청동 거울 (銅鏡)



Diameter: 8.2 cm (3 1/4 in.)

Gift of D. Z. Norton 1917.680


Fun Fact

Due to its origin as an important tool in religion and politics, mirrors are often mentioned in many Korean proverbs that warn certain behaviors.


From ancient times, a mirror assumed various roles; a ritualistic tool, a diplomatic gift, and a luxury commodity. During the Goryeo dynasty (918-1392), which saw the great advancement of metallurgy, the royal court was the center of distributing sophisticated bronze artifacts. According to historical records, on the 7th day of the Lunar New Year, the king bestowed a bronze mirror inscribed with auspicious symbols upon each court official as part of a ceremony to celebrate the Day of Humans. This explains why a large quantity of bronze mirrors were buried in elite tombs.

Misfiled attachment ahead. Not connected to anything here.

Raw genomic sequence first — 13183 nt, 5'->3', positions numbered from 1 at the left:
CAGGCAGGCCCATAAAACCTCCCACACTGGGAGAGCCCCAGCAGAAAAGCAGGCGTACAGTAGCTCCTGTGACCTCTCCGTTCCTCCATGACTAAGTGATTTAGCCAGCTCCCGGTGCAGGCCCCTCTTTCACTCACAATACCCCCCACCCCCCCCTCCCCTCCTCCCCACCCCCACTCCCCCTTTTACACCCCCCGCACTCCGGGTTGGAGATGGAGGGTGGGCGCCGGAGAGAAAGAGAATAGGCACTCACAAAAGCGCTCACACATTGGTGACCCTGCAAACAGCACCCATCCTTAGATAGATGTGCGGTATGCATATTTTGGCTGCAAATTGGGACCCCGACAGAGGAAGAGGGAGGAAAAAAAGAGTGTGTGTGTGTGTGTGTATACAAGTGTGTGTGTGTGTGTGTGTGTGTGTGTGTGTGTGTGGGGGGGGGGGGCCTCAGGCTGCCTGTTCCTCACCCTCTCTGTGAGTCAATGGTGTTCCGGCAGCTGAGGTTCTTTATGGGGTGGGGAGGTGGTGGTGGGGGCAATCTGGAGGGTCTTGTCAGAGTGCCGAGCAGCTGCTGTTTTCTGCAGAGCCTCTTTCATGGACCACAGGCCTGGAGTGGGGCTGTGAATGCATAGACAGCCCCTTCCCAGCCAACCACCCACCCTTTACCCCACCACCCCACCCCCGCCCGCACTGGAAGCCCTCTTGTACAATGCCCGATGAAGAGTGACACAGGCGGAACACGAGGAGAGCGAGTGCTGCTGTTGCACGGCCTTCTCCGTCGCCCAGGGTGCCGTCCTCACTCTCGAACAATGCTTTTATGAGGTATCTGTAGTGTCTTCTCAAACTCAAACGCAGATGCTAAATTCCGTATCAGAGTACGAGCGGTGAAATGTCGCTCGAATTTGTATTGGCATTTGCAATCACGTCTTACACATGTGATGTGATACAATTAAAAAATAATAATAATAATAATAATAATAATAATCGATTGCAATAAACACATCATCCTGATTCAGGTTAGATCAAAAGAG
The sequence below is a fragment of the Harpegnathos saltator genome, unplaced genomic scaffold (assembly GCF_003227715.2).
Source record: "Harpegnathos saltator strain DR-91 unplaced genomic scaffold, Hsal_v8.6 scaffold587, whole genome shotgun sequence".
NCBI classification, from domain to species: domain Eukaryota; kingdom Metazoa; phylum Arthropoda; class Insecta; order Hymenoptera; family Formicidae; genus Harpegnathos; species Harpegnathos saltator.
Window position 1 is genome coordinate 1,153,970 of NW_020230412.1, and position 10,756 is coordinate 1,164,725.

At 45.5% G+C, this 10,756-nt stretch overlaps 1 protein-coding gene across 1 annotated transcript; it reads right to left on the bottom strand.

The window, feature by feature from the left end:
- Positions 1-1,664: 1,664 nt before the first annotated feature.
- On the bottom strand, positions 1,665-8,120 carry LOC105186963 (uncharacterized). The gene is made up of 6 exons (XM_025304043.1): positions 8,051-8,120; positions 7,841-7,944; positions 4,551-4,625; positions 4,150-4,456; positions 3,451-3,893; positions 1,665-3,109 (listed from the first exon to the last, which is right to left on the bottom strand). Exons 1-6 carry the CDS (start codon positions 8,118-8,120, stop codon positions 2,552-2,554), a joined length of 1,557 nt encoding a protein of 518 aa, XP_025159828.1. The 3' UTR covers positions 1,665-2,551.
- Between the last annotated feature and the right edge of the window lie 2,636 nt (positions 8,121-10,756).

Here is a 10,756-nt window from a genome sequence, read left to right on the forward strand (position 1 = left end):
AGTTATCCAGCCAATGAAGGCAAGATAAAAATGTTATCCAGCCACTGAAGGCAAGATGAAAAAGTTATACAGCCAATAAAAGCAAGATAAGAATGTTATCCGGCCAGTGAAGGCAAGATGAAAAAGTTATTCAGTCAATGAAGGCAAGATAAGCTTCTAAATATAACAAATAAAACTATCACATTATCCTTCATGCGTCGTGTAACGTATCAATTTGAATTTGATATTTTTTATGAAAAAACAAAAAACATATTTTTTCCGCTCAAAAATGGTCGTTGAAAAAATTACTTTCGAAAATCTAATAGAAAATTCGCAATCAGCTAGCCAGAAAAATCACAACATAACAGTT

See also
Korean Art
Korean Art
Type of artwork: 
Credit line: 
Gift of D. Z. Norton

Contact us

The information about this object, including provenance information, is based on historic information and may not be currently accurate or complete. Research on objects is an ongoing process, but the information about this object may not reflect the most current information available to CMA. If you notice a mistake or have additional information about this object, please email collectionsdata@clevelandart.org.

To request more information about this object, study images, or bibliography, contact the Ingalls Library Reference Desk.

Is something not working on this page? Please email help.website@clevelandart.org.

Request a digital file from Image Services that is not available through CC0, a detail image, or any image with a color bar. If you have questions about requesting an image, please email imageservices@clevelandart.org.